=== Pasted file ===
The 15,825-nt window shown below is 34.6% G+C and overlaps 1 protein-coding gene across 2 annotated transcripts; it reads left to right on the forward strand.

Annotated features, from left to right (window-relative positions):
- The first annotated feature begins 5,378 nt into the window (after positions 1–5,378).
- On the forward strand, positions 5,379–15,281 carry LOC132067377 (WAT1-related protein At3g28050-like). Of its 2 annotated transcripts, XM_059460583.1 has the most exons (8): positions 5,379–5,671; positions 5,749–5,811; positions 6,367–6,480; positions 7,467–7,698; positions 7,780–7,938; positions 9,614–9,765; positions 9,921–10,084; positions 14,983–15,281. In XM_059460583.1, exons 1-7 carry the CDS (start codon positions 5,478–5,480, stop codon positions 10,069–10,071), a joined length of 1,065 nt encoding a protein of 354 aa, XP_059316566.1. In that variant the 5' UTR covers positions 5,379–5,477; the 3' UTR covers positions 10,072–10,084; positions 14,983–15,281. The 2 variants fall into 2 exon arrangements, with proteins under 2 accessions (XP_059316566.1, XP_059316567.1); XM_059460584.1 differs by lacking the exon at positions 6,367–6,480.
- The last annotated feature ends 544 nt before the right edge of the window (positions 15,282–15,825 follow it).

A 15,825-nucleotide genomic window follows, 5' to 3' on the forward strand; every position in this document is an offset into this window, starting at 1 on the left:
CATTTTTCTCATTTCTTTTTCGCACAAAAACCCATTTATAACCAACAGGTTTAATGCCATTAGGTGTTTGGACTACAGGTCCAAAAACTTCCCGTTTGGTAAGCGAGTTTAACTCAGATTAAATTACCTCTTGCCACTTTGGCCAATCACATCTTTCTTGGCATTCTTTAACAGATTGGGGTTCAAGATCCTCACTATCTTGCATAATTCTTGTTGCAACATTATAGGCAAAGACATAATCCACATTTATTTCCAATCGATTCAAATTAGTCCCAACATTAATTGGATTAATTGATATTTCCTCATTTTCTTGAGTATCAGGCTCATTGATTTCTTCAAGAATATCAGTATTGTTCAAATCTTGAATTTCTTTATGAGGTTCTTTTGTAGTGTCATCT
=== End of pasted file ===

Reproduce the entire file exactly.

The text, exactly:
The 15,825-nt window shown below is 34.6% G+C and overlaps 1 protein-coding gene across 2 annotated transcripts; it reads left to right on the forward strand.

Annotated features, from left to right (window-relative positions):
- The first annotated feature begins 5,378 nt into the window (after positions 1–5,378).
- On the forward strand, positions 5,379–15,281 carry LOC132067377 (WAT1-related protein At3g28050-like). Of its 2 annotated transcripts, XM_059460583.1 has the most exons (8): positions 5,379–5,671; positions 5,749–5,811; positions 6,367–6,480; positions 7,467–7,698; positions 7,780–7,938; positions 9,614–9,765; positions 9,921–10,084; positions 14,983–15,281. In XM_059460583.1, exons 1-7 carry the CDS (start codon positions 5,478–5,480, stop codon positions 10,069–10,071), a joined length of 1,065 nt encoding a protein of 354 aa, XP_059316566.1. In that variant the 5' UTR covers positions 5,379–5,477; the 3' UTR covers positions 10,072–10,084; positions 14,983–15,281. The 2 variants fall into 2 exon arrangements, with proteins under 2 accessions (XP_059316566.1, XP_059316567.1); XM_059460584.1 differs by lacking the exon at positions 6,367–6,480.
- The last annotated feature ends 544 nt before the right edge of the window (positions 15,282–15,825 follow it).

A 15,825-nucleotide genomic window follows, 5' to 3' on the forward strand; every position in this document is an offset into this window, starting at 1 on the left:
CATTTTTCTCATTTCTTTTTCGCACAAAAACCCATTTATAACCAACAGGTTTAATGCCATTAGGTGTTTGGACTACAGGTCCAAAAACTTCCCGTTTGGTAAGCGAGTTTAACTCAGATTAAATTACCTCTTGCCACTTTGGCCAATCACATCTTTCTTGGCATTCTTTAACAGATTGGGGTTCAAGATCCTCACTATCTTGCATAATTCTTGTTGCAACATTATAGGCAAAGACATAATCCACATTTATTTCCAATCGATTCAAATTAGTCCCAACATTAATTGGATTAATTGATATTTCCTCATTTTCTTGAGTATCAGGCTCATTGATTTCTTCAAGAATATCAGTATTGTTCAAATCTTGAATTTCTTTATGAGGTTCTTTTGTAGTGTCATCT